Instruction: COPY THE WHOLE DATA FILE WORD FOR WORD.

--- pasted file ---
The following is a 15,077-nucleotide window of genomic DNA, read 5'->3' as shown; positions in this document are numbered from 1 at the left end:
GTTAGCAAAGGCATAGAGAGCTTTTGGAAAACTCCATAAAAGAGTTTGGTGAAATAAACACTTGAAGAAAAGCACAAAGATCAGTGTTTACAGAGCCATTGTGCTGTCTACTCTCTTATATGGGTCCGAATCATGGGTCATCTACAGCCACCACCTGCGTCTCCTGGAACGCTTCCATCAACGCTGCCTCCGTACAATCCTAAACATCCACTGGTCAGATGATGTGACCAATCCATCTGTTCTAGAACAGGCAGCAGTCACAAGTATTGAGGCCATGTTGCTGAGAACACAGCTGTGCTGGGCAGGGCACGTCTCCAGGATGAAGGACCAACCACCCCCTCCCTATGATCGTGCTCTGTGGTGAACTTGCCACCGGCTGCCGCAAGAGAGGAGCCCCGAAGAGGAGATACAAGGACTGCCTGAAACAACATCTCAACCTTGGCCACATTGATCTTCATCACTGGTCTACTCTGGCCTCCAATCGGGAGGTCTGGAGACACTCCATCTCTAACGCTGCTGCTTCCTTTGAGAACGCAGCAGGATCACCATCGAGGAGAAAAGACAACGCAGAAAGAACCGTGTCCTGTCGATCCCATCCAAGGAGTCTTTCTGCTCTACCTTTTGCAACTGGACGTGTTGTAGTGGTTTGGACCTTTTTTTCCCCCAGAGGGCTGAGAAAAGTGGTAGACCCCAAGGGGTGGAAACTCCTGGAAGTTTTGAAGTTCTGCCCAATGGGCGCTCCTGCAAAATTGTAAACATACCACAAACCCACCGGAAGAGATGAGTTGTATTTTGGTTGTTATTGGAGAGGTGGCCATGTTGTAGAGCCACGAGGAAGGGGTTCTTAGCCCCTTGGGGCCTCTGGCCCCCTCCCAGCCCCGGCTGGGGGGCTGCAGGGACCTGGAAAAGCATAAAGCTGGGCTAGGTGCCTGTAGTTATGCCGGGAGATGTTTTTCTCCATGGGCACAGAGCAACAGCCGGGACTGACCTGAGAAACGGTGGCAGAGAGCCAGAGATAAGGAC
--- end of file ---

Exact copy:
The following is a 15,077-nucleotide window of genomic DNA, read 5'->3' as shown; positions in this document are numbered from 1 at the left end:
GTTAGCAAAGGCATAGAGAGCTTTTGGAAAACTCCATAAAAGAGTTTGGTGAAATAAACACTTGAAGAAAAGCACAAAGATCAGTGTTTACAGAGCCATTGTGCTGTCTACTCTCTTATATGGGTCCGAATCATGGGTCATCTACAGCCACCACCTGCGTCTCCTGGAACGCTTCCATCAACGCTGCCTCCGTACAATCCTAAACATCCACTGGTCAGATGATGTGACCAATCCATCTGTTCTAGAACAGGCAGCAGTCACAAGTATTGAGGCCATGTTGCTGAGAACACAGCTGTGCTGGGCAGGGCACGTCTCCAGGATGAAGGACCAACCACCCCCTCCCTATGATCGTGCTCTGTGGTGAACTTGCCACCGGCTGCCGCAAGAGAGGAGCCCCGAAGAGGAGATACAAGGACTGCCTGAAACAACATCTCAACCTTGGCCACATTGATCTTCATCACTGGTCTACTCTGGCCTCCAATCGGGAGGTCTGGAGACACTCCATCTCTAACGCTGCTGCTTCCTTTGAGAACGCAGCAGGATCACCATCGAGGAGAAAAGACAACGCAGAAAGAACCGTGTCCTGTCGATCCCATCCAAGGAGTCTTTCTGCTCTACCTTTTGCAACTGGACGTGTTGTAGTGGTTTGGACCTTTTTTTCCCCCAGAGGGCTGAGAAAAGTGGTAGACCCCAAGGGGTGGAAACTCCTGGAAGTTTTGAAGTTCTGCCCAATGGGCGCTCCTGCAAAATTGTAAACATACCACAAACCCACCGGAAGAGATGAGTTGTATTTTGGTTGTTATTGGAGAGGTGGCCATGTTGTAGAGCCACGAGGAAGGGGTTCTTAGCCCCTTGGGGCCTCTGGCCCCCTCCCAGCCCCGGCTGGGGGGCTGCAGGGACCTGGAAAAGCATAAAGCTGGGCTAGGTGCCTGTAGTTATGCCGGGAGATGTTTTTCTCCATGGGCACAGAGCAACAGCCGGGACTGACCTGAGAAACGGTGGCAGAGAGCCAGAGATAAGGAC